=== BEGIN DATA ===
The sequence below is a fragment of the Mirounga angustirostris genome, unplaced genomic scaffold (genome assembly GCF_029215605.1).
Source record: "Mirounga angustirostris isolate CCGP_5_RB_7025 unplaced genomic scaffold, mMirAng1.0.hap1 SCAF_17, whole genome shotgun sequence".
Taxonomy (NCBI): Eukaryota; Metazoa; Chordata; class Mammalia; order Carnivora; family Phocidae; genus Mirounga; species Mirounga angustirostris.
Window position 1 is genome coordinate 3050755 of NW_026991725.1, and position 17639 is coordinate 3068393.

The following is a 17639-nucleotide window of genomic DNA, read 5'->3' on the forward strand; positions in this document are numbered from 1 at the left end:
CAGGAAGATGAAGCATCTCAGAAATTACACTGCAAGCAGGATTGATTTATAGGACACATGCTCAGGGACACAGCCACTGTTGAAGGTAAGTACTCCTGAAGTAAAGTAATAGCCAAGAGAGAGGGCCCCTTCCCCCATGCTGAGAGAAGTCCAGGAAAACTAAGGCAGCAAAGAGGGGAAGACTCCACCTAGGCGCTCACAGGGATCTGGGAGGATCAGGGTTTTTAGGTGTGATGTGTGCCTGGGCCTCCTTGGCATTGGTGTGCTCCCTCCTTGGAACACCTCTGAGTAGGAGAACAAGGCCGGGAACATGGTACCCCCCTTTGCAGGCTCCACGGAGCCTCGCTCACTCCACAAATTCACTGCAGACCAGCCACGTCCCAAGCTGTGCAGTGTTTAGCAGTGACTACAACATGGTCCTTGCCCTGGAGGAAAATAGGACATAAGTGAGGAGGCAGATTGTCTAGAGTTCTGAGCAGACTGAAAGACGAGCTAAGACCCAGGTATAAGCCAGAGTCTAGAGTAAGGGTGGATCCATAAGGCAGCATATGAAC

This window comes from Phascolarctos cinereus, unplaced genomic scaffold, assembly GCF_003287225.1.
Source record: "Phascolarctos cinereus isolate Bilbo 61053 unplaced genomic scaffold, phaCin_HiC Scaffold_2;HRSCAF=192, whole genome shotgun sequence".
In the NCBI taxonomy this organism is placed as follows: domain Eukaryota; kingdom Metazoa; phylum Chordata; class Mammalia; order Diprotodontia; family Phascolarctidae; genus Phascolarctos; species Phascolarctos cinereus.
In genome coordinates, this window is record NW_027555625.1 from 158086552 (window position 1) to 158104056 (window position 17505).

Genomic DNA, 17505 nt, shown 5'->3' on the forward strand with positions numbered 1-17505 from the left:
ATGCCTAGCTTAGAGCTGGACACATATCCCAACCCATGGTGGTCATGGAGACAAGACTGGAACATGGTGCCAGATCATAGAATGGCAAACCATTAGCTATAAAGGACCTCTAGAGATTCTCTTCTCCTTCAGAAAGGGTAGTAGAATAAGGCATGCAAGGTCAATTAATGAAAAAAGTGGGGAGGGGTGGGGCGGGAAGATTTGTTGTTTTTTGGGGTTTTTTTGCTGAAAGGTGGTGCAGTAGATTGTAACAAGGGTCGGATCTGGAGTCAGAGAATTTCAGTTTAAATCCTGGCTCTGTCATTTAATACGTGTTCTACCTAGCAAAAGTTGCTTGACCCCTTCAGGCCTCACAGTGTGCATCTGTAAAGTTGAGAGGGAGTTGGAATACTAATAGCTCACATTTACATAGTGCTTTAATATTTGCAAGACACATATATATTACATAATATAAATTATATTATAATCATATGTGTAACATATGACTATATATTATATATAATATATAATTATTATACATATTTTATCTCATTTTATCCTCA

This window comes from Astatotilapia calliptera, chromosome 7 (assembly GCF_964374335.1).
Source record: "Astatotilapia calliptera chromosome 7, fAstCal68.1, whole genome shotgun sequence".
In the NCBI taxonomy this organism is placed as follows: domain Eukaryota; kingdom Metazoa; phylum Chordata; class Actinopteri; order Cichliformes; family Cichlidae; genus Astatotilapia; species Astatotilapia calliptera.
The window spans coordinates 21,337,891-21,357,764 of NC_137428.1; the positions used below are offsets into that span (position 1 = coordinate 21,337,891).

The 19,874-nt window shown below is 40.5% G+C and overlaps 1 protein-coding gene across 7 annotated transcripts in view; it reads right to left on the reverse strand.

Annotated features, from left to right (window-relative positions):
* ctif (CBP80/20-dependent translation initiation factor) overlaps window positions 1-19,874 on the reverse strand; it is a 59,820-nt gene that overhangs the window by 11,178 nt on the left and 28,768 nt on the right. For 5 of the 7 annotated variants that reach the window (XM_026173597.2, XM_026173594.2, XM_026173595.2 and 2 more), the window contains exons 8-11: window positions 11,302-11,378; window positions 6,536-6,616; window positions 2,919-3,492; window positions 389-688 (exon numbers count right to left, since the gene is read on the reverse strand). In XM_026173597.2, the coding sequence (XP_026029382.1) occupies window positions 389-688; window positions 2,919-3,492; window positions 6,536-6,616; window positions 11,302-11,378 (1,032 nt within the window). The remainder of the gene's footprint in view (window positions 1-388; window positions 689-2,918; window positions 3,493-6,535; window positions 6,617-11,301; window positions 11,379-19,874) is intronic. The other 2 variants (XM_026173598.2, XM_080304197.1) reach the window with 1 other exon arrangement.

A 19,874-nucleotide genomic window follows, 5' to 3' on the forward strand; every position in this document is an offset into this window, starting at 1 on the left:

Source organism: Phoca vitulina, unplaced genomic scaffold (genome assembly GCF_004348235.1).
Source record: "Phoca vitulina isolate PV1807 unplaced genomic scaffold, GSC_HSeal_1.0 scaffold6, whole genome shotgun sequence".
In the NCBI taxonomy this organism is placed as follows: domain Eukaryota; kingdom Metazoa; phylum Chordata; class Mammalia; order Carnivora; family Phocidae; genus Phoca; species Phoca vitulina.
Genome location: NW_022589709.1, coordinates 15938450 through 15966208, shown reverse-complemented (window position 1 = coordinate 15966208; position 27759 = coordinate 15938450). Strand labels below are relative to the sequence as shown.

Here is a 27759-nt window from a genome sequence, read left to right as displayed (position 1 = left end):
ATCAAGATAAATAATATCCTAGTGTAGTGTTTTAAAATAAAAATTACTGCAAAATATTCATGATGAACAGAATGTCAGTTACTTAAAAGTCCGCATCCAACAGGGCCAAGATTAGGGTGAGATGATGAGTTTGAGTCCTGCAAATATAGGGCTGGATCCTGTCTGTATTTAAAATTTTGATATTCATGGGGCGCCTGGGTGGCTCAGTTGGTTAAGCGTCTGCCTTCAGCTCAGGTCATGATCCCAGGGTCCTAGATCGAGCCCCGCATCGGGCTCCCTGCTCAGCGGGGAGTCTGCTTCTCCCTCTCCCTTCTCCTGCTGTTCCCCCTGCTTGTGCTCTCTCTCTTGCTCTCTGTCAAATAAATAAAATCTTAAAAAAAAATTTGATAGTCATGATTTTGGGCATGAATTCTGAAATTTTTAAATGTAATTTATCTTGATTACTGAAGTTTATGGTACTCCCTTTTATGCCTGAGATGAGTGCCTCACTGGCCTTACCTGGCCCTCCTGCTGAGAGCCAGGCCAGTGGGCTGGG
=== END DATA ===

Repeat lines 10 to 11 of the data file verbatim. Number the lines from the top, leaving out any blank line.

In genome coordinates, this window is record NW_027555625.1 from 158086552 (window position 1) to 158104056 (window position 17505).

Genomic DNA, 17505 nt, shown 5'->3' on the forward strand with positions numbered 1-17505 from the left: